Next up is setting up your domain in Route 53, which is necessary if you’re using a naked (root) domain. You’ll need to create a new Hosted Zone and then shift your Nameservers over to Route 53.
And that’s it, you’re up and running.
After testing for speed, I enabled a CloudFront Distribution using this article from Amazon. Cloudfront is Amazon’s CDN, so copies your files to endpoints around the world and caches them.
I again ran my standard series of tests once uploaded.
|Original host||Test host||with Cloudfront|
|PS Rank (Mobile)||88/100||81/100||81/100|
|PS Rank (Desktop)||93/100||87/100||87/100|
|WPT First Byte||0.156s||0.578s||0.256s|
|WPT Fully Loaded||2.892s||2.575s||1.801s|
|WPT Bytes (KB)||1,093||344||345|
|GTMet Load Time||2.5s||2.8s||2.7s|
|GTMet Size (Mb)||1.05||327||327|
Page Speed and YSlow scores took a small hit when compared to a standard LAMP host.
First Byte also took a small hit, but the total load time improved and, as you can see, the page size dropped dramatically.
Some of the speed differences between using Cloudfront and not may have been down to the time of day I tested.
Amazon doesn’t automatically GZip any of the files it serves, which would help, you would need to manually compress and load files. You have to add cache-controls manually too.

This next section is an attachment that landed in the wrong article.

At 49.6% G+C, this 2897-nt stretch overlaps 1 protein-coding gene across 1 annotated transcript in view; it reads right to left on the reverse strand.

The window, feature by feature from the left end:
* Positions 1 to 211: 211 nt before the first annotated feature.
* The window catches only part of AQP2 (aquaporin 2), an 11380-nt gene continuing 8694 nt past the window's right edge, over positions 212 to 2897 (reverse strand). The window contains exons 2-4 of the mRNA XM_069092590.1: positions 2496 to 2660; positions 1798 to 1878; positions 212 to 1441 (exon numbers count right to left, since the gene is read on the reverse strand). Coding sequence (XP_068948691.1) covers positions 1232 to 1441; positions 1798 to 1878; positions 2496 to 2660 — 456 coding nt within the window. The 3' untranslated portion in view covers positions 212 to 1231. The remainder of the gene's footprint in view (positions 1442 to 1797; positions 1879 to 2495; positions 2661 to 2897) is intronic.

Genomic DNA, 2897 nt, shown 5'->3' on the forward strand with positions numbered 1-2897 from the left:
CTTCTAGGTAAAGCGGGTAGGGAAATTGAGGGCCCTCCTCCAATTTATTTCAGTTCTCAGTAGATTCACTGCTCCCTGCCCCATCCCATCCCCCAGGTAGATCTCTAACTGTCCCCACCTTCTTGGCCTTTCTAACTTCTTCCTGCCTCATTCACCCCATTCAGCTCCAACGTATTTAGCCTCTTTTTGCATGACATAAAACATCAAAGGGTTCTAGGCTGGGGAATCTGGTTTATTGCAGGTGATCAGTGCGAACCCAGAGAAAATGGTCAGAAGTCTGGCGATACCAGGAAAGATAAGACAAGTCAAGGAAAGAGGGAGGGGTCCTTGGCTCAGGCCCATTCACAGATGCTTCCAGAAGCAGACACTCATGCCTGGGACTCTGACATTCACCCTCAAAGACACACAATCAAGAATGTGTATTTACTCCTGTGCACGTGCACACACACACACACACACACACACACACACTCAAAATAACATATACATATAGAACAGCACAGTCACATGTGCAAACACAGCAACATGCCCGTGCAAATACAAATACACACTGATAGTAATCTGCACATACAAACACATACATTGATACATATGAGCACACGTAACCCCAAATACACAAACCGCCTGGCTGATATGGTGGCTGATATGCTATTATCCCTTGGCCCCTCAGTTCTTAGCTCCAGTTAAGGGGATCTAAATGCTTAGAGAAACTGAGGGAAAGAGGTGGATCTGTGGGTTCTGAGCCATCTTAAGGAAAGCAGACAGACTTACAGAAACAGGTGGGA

|Set-up difficulty||It took an hour or so and, while reasonably straightforward, was fairly onerous. I couldn’t have done it without a guide. Adding Cloudfront was another big leap.|
|Set-up time||There seems to be a lot of steps and
|Speed||Not the fastest host out there, nor does it claim to be.|
|Cost||A free year is obviously nice, but it would have cost me about $0.70 for a month|
The set-up process was quite convoluted and harder than it needed to be. There seemed a lot of steps. I thought I had to install a thirty-party command line utility to upload files and folders, which seems like a step too far for most users. As it happens I could simply have loaded via the web interface.
In terms of pricing, I took advantage of the free tier, so it should have cost me nothing, although I appear to have been billed for Route 53 (a whopping $0.61 inc VAT). My site is so tiny the cost to serve would be almost free anyway.
Performance-wise it did pretty well, offering reasonable speed, comparable to shared hosting, but not lightning by any stretch of the imagination.
You obviously get the benefit of access to the entire AWS platform, although that probably just adds complexity if all you want to do is host a site. There is a obviously a lot you can do with the platform. My static site is generated using Hugo and I found some instructions that would allow me to host everything from the build process to the site on AWS without a server (which would site idle 99% of the time).
AWS certainly isn’t a bad way to host a static site, and very cost effective. If you’re tech-savvy then the command line may be seen as a benefit as you could automate deploys. Not an ideal platform for most people though.